FAQ: What is the Trans-Pacific Partnership Agreement (TPPA/TPP)?

What is the TPPA/TPP and where are the negotiations at currently?

The Trans-Pacific Partnership Agreement (TPPA, although sometimes abbreviated to TPP) is a controversial international trade agreement which is currently undergoing negotiations.

While the text of the agreement has not been made public, it has been speculated that it will include provisions on intellectual property and copyright (Australia's current copyright laws are undergoing reform).

What is the TPPA?

The TPPA is an agreement between Australia, Brunei, Chile, Malaysia, New Zealand, Peru, Singapore, the US and Vietnam. The aim of the agreement is to open up trade between member countries. The text of the agreement has been shrouded in secrecy, with Hamish McCormick, lead TPPA negotiator for Australia, recently stating at an estimates hearing that Australia’s foreign minister, Bob Carr, has not yet seen any negotiating texts.

“…it is not an agreement that is on the table for anybody to have a look at … It is not something that exists physically where you can say, 'Here, have a look at the text.' That is not the way these negotiations proceed,” McCormick said.

While a draft copy of some of the text of the TPPA was leaked to the public, McCormick stated any discussion about what exactly is in the text was “purely speculation” and will continue to be speculation until negotiations conclude.

“What I can say is that we are not proposing to change our intellectual property system, and we are not proposing that there would be changes as a result of the TPP to our IP system as a whole,” McCormick said.

How will it benefit Australia?

According to McCormick, the TPPA will benefit Australia because it is a free trade agreement and an important aspect of multilateral trade liberalisation. It is expected the TPPA will help open up export opportunities for Australia. It is also expected to open up trade between Australia and Peru, which does not have an existing bilateral trade arrangement, allowing the export of Australian dairy products and mining services to the country.

Why has the agreement been criticised?

Critics have described the TPPA as ‘ACTA on steroids’ — referring to the controversial Anti-Counterfeiting Trade Agreement — and has resulted in protests around the world, including in Australia.

While the text of the TPPA has not yet been disclosed, Electronic Frontiers Australia secretary Kim Heitman says it is likely to cover temporary copies, such as internet caches and RAM in computers. It is also seeking to end parallel imports, presume guilt in copyright infringement claims and introduce a three-strike rule to throw offenders off the internet.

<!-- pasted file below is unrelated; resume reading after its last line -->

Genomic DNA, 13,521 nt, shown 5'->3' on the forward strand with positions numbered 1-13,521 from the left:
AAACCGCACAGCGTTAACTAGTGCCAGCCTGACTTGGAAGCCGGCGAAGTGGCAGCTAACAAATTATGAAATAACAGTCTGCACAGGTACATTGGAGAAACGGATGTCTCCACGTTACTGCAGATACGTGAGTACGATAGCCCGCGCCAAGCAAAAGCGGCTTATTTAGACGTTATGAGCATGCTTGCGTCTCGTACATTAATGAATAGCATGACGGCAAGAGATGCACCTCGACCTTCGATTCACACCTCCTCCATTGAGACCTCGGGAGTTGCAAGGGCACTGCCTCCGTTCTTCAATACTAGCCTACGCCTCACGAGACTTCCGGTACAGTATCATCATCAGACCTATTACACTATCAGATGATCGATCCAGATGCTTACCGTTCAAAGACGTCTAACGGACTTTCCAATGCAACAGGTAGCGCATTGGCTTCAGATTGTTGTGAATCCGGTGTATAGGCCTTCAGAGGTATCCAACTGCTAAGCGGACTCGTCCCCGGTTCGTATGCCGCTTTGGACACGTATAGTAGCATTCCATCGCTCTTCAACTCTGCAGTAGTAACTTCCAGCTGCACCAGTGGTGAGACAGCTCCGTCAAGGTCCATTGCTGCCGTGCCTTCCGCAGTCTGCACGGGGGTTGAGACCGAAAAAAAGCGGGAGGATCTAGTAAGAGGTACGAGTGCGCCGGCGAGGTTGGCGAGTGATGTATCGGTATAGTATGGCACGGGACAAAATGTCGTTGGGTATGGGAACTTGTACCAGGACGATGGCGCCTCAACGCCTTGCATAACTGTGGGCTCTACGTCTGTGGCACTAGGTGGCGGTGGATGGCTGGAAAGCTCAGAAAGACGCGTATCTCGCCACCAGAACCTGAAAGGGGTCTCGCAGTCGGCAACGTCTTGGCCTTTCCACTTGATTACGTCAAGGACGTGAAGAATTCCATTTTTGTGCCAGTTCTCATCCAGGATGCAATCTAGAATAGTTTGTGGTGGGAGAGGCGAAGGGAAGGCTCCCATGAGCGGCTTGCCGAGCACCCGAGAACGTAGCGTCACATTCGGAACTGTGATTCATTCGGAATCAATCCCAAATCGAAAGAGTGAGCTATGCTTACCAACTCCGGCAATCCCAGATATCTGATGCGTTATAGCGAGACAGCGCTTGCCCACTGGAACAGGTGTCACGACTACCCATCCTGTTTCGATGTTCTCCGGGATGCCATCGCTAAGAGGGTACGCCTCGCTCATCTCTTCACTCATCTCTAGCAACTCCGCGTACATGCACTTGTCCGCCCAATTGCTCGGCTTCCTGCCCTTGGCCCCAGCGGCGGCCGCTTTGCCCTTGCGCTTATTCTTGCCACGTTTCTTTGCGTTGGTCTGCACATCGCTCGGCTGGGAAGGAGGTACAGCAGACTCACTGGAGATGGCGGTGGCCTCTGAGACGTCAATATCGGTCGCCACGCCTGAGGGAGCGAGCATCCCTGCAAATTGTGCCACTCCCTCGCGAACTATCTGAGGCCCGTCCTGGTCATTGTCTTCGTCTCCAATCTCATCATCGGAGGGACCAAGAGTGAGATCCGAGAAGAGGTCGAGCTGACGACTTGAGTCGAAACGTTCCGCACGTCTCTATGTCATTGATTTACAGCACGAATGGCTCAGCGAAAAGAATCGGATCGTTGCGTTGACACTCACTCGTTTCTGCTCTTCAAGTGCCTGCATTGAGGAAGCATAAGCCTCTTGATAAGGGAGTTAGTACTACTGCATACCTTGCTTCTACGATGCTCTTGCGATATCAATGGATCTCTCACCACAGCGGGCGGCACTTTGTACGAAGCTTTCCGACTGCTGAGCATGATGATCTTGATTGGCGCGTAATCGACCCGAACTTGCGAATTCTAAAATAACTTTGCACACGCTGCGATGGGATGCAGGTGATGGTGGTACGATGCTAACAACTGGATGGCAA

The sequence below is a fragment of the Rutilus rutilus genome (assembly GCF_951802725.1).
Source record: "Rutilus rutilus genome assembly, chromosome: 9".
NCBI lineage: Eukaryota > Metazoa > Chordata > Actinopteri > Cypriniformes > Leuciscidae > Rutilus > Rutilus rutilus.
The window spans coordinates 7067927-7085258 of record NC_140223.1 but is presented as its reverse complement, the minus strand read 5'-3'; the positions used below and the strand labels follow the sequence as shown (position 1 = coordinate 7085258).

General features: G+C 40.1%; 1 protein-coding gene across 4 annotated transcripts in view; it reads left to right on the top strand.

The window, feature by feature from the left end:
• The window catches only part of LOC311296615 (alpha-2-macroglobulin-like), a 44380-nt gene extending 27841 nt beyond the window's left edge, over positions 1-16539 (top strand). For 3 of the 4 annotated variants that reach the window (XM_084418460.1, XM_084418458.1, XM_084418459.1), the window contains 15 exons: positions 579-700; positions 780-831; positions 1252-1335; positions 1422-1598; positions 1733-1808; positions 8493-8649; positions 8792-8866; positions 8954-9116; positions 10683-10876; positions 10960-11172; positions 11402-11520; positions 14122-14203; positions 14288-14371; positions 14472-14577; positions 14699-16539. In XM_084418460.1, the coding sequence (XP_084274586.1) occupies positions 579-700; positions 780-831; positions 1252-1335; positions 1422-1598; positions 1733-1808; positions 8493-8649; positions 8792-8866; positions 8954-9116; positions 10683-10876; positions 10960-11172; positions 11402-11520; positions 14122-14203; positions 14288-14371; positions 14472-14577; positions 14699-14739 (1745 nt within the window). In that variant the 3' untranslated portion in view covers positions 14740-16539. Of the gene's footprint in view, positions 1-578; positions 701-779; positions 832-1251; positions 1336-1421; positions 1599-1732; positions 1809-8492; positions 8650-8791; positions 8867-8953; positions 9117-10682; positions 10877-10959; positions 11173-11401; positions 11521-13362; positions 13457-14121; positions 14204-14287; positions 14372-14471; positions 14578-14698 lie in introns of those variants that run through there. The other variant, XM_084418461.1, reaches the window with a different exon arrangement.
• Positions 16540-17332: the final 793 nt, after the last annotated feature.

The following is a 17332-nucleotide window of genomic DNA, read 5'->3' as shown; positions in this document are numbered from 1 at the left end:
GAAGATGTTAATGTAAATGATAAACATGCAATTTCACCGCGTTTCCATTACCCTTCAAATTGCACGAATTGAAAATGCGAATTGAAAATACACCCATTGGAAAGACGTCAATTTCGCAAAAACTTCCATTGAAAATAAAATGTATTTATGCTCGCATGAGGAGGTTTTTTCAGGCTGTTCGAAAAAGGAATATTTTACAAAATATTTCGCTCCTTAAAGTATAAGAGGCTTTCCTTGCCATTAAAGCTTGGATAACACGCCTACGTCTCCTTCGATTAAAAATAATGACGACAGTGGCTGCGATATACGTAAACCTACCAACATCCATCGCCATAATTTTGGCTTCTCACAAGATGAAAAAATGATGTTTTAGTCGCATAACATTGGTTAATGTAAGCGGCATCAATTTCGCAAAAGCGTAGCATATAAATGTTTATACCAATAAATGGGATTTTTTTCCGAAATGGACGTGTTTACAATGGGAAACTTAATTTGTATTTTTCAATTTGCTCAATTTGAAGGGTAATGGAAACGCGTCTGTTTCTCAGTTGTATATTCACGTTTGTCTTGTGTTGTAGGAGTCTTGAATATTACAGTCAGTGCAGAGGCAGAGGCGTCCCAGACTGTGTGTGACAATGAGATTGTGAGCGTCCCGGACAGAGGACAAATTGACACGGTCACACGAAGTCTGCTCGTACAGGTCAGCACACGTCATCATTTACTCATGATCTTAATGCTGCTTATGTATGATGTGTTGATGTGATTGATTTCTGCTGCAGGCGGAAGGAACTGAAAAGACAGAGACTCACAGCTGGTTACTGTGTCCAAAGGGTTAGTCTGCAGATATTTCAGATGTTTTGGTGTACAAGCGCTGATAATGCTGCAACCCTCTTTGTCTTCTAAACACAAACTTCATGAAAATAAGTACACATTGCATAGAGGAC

"[C]ontent owners are doing their bit to ensure that the TPP would contain IP provisions that aggressively protect their interests at the expense of the rest of ours," argued Rashmi Rangnath, staff attorney at Public Knowledge, a US-based group that advocates for internet openness and consumer rights with regard to copyright.

According to Rangnath, a leaked paper by the US Business Coalition for TPPA included advocacy for longer copyright terms, strict provisions on the circumvention of digital locks (DRM) and US-style statutory damages for copyright infringement.

Some criticism has also targeted the secrecy of the negotiations. Greens Senator Scott Ludlam has persistently stated the text should be made public, while the Pirate Party has said there is “something very wrong with the negotiation of this agreement when an effort of transparency means releasing a draft that is over one year old”.

Where is it at now?

Negotiations began for the TPPA in March 2010, with 12 rounds of negotiations having taken place so far. The 12th round was held 8-18 May in Dallas. These recent talks covered topics such as intellectual property, competition investment, e-commerce, telecommunications, technical barriers to trade, market access and financial services.

The 13th round will be held in San Diego 2-10 July. This stage of the negotiations will allow stakeholders to speak one-on-one with negotiators and provide their views on the TPPA.

When will the TPPA take effect?

McCormick stated at the estimates hearing that negotiators are hoping to complete the TPPA text later this year. Three other countries – Japan, Mexico and Canada – have also shown interest in being part of the agreement, with a decision to be made later this year as to whether country membership of the agreement will be expanded, according to McCormick.

Follow Stephanie McDonald on Twitter: @stephmcdonald0

Follow Computerworld Australia on Twitter: @ComputerworldAU

More about Electronic Frontiers AustraliaScott Corporation

2 Comments

Glenn

1

A very bias, pro-corporate fascism perspective.

gnome

2

@Glenn, and it only took you two months to come up with that one-liner?

Things must be a little slow in the anti-corporate fascism collective.

You could have made any number of valid points about the TPP, given the relentlessly political context that seemed to be a core part of the whole junket.

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